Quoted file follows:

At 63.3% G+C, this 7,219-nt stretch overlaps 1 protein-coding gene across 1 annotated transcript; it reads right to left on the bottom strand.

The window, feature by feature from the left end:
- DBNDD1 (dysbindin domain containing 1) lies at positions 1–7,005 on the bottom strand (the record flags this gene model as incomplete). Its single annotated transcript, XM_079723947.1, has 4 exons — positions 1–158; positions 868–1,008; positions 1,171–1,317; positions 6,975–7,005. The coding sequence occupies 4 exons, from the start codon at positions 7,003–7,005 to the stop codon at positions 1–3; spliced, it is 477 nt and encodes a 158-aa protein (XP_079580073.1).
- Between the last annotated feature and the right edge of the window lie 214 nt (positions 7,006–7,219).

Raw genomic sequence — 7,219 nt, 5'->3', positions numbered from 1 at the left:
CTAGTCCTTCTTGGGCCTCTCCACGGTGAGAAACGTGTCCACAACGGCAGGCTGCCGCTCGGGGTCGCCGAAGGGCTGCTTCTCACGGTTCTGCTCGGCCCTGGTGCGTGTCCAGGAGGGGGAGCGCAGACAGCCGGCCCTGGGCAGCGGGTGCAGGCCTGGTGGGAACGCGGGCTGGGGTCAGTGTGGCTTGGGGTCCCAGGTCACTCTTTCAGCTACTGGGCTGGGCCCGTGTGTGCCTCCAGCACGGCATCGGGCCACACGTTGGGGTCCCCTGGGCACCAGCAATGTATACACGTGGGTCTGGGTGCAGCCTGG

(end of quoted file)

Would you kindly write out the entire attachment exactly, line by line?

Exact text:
At 63.3% G+C, this 7,219-nt stretch overlaps 1 protein-coding gene across 1 annotated transcript; it reads right to left on the bottom strand.

The window, feature by feature from the left end:
- DBNDD1 (dysbindin domain containing 1) lies at positions 1–7,005 on the bottom strand (the record flags this gene model as incomplete). Its single annotated transcript, XM_079723947.1, has 4 exons — positions 1–158; positions 868–1,008; positions 1,171–1,317; positions 6,975–7,005. The coding sequence occupies 4 exons, from the start codon at positions 7,003–7,005 to the stop codon at positions 1–3; spliced, it is 477 nt and encodes a 158-aa protein (XP_079580073.1).
- Between the last annotated feature and the right edge of the window lie 214 nt (positions 7,006–7,219).

Raw genomic sequence — 7,219 nt, 5'->3', positions numbered from 1 at the left:
CTAGTCCTTCTTGGGCCTCTCCACGGTGAGAAACGTGTCCACAACGGCAGGCTGCCGCTCGGGGTCGCCGAAGGGCTGCTTCTCACGGTTCTGCTCGGCCCTGGTGCGTGTCCAGGAGGGGGAGCGCAGACAGCCGGCCCTGGGCAGCGGGTGCAGGCCTGGTGGGAACGCGGGCTGGGGTCAGTGTGGCTTGGGGTCCCAGGTCACTCTTTCAGCTACTGGGCTGGGCCCGTGTGTGCCTCCAGCACGGCATCGGGCCACACGTTGGGGTCCCCTGGGCACCAGCAATGTATACACGTGGGTCTGGGTGCAGCCTGG